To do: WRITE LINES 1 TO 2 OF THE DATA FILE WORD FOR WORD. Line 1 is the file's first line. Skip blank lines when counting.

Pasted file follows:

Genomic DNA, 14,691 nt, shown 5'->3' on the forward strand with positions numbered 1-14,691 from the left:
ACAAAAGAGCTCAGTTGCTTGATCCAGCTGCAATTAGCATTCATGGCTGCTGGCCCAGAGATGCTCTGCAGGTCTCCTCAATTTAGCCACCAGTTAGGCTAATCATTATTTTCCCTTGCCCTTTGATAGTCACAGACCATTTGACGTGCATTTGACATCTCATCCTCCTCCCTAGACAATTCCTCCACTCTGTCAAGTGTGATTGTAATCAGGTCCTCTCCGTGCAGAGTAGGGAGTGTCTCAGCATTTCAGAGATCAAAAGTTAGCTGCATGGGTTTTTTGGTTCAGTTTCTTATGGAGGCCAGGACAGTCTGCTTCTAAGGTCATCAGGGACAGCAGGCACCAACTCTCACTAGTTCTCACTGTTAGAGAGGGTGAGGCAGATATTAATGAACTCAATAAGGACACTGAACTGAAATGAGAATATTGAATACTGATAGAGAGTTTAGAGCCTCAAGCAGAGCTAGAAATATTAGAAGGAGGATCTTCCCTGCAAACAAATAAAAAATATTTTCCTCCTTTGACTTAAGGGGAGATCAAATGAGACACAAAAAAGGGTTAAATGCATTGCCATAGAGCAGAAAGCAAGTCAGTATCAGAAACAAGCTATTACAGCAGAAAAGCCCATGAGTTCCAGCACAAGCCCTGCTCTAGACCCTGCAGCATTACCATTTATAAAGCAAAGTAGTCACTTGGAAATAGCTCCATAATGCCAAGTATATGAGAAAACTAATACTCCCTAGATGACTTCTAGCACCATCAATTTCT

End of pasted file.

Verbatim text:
Genomic DNA, 14,691 nt, shown 5'->3' on the forward strand with positions numbered 1-14,691 from the left:
ACAAAAGAGCTCAGTTGCTTGATCCAGCTGCAATTAGCATTCATGGCTGCTGGCCCAGAGATGCTCTGCAGGTCTCCTCAATTTAGCCACCAGTTAGGCTAATCATTATTTTCCCTTGCCCTTTGATAGTCACAGACCATTTGACGTGCATTTGACATCTCATCCTCCTCCCTAGACAATTCCTCCACTCTGTCAAGTGTGATTGTAATCAGGTCCTCTCCGTGCAGAGTAGGGAGTGTCTCAGCATTTCAGAGATCAAAAGTTAGCTGCATGGGTTTTTTGGTTCAGTTTCTTATGGAGGCCAGGACAGTCTGCTTCTAAGGTCATCAGGGACAGCAGGCACCAACTCTCACTAGTTCTCACTGTTAGAGAGGGTGAGGCAGATATTAATGAACTCAATAAGGACACTGAACTGAAATGAGAATATTGAATACTGATAGAGAGTTTAGAGCCTCAAGCAGAGCTAGAAATATTAGAAGGAGGATCTTCCCTGCAAACAAATAAAAAATATTTTCCTCCTTTGACTTAAGGGGAGATCAAATGAGACACAAAAAAGGGTTAAATGCATTGCCATAGAGCAGAAAGCAAGTCAGTATCAGAAACAAGCTATTACAGCAGAAAAGCCCATGAGTTCCAGCACAAGCCCTGCTCTAGACCCTGCAGCATTACCATTTATAAAGCAAAGTAGTCACTTGGAAATAGCTCCATAATGCCAAGTATATGAGAAAACTAATACTCCCTAGATGACTTCTAGCACCATCAATTTCT